Recently I received an invitation from Bill Snow for an extraordinary opportunity to share in a Vancouver School of Theology program called “The Teaching House”.* This four-day event in Banff, Kananaskis and Morley is an initiative of the Indigenous Studies Program at Vancouver School of Theology. It includes cultural presentations on the history of the early missionaries with the Stoney people in the Bow Valley, as well as the importance of cultural places (i.e. Lake Minnewanka, and Upper Kananaskis Lake). Participants include several clergy, and students, youth and educators from VST, the Stoney Nakoda Nation, and the Sandy Saulteaux Spiritual Centre. The Director of the Teaching House was Bill Snow of the Stoney First Nations with able assistance from many others.
It was an amazing time of sharing, listening, learning, and developing friendships and learning about Stoney Nakota Christian theology and spiritual practice. The sharing was deep and powerful from John Snow, Tony Snow, and my old friend from college Ray Aldred. Certainly there were other powerful contributors including Bishop Sydney Black and Melva, and of course Henry Holloway’s recounting and the Moral ReArmament World Tour in the 1960’s. **
At the last minute Carol and I were asked if St Michael Church could host an evening meal and we were honoured to do that. The meal was prepared by Carol. I wish you could have been there. Those from the 2 Churches who were able to attend engaged in great conversations with the presenters and with those attending the Teaching House.
*Vancouver School of Theology is pleased to announce that the school is the recipient of a major grant of $400,000 from the Henry Luce Foundation. This grant will be dispersed to VST over two years from the Luce Fund for Theological Education in support of the implementation of the Teaching House that Moves Around. This will bring the best of Indigenous Christianity into the framework of traditional Indigenous practice, Indigenous understanding of knowledge, style and pace of learning.
Through sharing, celebrating, story-telling and biblical interpretation with pastoral awareness, a context of ceremonial space will be created to allow a community’s capacity to engage in supportive ministry with and for each other to flourish. Using a variety of tools, including Appreciative Inquiry methodology, and developing a consensus that focuses upon identifying and strengthening competencies, a team of four to six leaders/elders live and learn with fifteen to twenty-five persons in community over many days. This concept, in various parts, has been tested with Indigenous communities in Hawaii, North Dakota, Montana, Northern British Columbia, Alberta, and Manitoba.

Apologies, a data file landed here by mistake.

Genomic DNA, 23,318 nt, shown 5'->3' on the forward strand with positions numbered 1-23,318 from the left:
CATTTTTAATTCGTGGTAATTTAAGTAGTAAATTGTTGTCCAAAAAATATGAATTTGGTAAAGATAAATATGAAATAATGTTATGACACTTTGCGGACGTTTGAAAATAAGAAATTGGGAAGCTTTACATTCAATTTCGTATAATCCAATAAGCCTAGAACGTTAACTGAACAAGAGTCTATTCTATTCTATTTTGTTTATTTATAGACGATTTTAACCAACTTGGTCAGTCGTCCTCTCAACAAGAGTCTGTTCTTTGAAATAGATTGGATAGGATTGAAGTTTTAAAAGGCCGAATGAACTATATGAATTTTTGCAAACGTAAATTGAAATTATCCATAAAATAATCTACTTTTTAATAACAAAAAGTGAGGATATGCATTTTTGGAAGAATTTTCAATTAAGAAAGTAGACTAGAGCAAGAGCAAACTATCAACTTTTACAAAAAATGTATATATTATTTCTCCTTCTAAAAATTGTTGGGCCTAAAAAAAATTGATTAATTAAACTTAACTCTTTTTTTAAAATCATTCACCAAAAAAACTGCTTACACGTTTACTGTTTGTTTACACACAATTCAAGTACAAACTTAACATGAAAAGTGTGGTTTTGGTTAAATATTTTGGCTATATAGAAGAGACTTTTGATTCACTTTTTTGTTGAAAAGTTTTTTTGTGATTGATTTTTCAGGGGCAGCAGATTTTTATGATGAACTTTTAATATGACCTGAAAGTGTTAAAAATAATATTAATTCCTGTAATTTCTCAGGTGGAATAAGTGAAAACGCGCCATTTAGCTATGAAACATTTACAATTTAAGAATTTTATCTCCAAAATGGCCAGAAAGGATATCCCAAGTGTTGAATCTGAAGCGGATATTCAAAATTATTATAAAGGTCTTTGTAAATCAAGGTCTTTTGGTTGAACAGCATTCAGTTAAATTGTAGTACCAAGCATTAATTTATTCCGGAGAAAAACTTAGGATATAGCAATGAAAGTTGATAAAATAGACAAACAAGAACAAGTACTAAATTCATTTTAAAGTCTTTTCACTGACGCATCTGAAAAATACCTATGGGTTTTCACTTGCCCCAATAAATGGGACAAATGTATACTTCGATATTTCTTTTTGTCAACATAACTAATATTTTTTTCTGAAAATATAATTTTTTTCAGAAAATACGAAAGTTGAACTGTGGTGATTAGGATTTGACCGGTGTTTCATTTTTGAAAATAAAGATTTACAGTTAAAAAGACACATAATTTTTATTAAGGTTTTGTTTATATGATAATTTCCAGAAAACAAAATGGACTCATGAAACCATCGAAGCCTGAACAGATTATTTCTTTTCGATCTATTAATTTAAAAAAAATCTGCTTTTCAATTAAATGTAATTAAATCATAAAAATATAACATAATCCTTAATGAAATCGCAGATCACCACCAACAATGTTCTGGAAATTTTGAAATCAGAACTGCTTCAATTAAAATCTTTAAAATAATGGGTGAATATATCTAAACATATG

The lasting benefit will be individuals in each community able to start and lead support groups for people seeking to rebuild relationships in their lives. The results of their achievements will become both model and motivation for other communities to enter into this process of education and healing.
This grant to establish The Teaching House that Moves Around will enhance the work and role of the Indigenous Studies Program at Vancouver School of Theology and be one more example of a practical implementation of the VST Promise to form and educate thoughtful, engaged and generous Christian leaders for the sake of the world God loves.
**[This movement had Christian roots, and grew into an informal, international network of people of all faiths and backgrounds. It advocated what it called the 'Four Absolutes' (absolute honesty, absolute purity, absolute unselfishness and absolute love) and it encouraged its members to be actively involved in political and social issues. One of the movement's core ideas was the belief that changing the world starts with seeking change in oneself. The photo is of 1934, at an international conference at the Banff Springs hotel, Dr. Rev. Frank Buchman was made a blood brother to the Stoneys. Buchman was the founder of the MRA which is now know as Initiatives of Change. ]